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I'm trying to make text look like its sitting on a background, but still have the shadow to denote the bevel of the text.

I can't figure out what to do with the shadow in Photoshop to make it look like this.

I have tried multiple shadows, but all looks like its floating.

enter image description here

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  • Without the shadow the background and the text don't match. It looks artificial. The shadow works somewhat to bridge it, but I need to do it without the floating look.
    – Aasim Azam
    May 30 at 14:56
  • If you posted the image at actual size and without the shadow, you would make it so much easier for people to try an alternate solution. The problem using a drop shadow is that it's just a blurred duplicate of the original shape. The fact that the shadow disappears beneath the top layer makes it look like it's floating. See this. Besides that, it's true what @JeffK posted about shadows on the shape itself.
    – Wolff
    May 30 at 15:30

3 Answers 3

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A drop shadow is never going to convey the type sitting on any surface. Not ever. Drop shadows inherently convey depth of field.

You need more of a cast shadow and Photoshop doesn't have a Layer Style for cast shadows. You have to create them yourself.

In addition, if the "chrome" is sitting on the texture, light would reflect off of the chrome causing the texture to be lit slightly around the characters.

This is just my hobbling something together. But in short 3 separate layers with varying effects and transformations to create some specific elements:

  1. A slight off-center glow around the figure to convey reflective lighting.
  2. A cast shadow to convey depth but not separation.

enter image description here

enter image description here

Note how the cast shadow is not even around the glyph. It's been transformed to be inconsistent and convey lighting direction.

This is rather quick and dirty just breaking apart the png in the question, then masking etc. to get pieces to work with. Then show the overall goal as I see it. This would absolutely need refinement before any production in most instances.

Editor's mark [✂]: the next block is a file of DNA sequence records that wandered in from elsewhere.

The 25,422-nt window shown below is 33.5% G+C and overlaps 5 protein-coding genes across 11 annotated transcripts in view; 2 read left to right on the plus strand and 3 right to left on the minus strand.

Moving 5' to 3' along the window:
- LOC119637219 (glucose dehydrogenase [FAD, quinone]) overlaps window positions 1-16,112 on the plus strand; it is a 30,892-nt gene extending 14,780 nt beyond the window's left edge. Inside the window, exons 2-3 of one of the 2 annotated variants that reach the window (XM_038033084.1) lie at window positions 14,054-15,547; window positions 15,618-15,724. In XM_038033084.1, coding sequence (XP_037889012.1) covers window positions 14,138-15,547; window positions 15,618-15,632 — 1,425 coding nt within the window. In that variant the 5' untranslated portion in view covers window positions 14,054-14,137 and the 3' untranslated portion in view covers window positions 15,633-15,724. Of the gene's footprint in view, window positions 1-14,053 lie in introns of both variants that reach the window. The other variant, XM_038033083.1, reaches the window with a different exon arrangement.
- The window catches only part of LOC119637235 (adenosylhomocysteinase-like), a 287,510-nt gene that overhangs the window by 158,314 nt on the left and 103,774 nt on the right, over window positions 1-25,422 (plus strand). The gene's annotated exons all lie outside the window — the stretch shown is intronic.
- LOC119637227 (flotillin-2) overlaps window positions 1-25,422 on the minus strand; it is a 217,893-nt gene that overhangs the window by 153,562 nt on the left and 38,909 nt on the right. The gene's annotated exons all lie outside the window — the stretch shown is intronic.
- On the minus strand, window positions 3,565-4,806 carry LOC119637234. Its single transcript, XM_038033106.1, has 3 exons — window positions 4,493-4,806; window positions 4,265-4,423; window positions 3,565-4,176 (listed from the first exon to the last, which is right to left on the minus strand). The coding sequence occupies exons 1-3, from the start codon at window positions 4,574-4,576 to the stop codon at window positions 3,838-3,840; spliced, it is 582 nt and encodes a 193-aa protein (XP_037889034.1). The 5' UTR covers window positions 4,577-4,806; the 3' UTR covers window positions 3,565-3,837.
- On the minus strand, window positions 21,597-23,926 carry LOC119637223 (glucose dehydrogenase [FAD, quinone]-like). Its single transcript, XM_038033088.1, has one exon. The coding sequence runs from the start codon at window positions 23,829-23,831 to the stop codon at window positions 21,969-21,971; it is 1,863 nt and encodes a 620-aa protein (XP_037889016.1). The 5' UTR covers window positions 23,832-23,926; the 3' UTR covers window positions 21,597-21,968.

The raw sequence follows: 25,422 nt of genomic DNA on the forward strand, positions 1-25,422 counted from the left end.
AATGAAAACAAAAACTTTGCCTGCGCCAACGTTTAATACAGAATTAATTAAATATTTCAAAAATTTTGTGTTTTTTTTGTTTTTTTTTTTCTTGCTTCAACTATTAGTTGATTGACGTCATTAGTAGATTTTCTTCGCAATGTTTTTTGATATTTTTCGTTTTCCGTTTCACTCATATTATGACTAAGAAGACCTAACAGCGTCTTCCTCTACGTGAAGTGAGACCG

Layer style on the white layer...

The layer itself is set to "Normal" with 100% opacity and 0% fill. The 0% Fill allows the layer styles to show but not the actual pixels on the layer itself.


enter image description here

Bevel and Emboss set to Emboss to add shadows outside the glyph on the textured background.


enter image description here

Inner Shadow is used to add a slight darkening on the glyph itself to further convey a light direction.


enter image description here

Outer Glow is used to add a slight brightening to the area around the glyph. Note the extra Noise added to emphasize the texture.


enter image description here

Although it's a "Drop Shadow it's used to boost the reflective lighting on the texture. This isn't actually used as a "shadow". It's far more of a highlight on the texture.

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One possibility to make it like it's somehow connected to the background surface is to let it be in a dent:

enter image description here

This one is made by making a little larger copy of the background than the letter and darkening and lightening (manually) slices of it.

A part of your mismatch is the different sharpnesses of the letters and the background. As a workaround I built my own BG from embossed noise.

Someone may see the dent above as a bad joke. As an alternate approach I offer a subtle shadow on the letters (not on the BG). As an idea, also it is a dent, but one with vertical edges. It works because my BG is sharp.

enter image description here

The shadow is black inner glow to make it same on all edges.

The dent can be made more subtle by feathering its outer edges. The next version has both the shadow and the feathered dent:

enter image description here

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  • Clever alternative! If it is floating... dig a hole!
    – Rafael
    May 31 at 6:09
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I looked at images of beveled/embossed type with shadows. Keep in mind I'm no expert in cast shadows - but what I noticed is the shadows were extending onto the type. So the shadows didn't start on the type but somewhat cascaded off of the type to also emphasize the height of the bevel.Here's a quick sample of what i tried:

enter image description here

Possibly this might help to reduce the floating effect...

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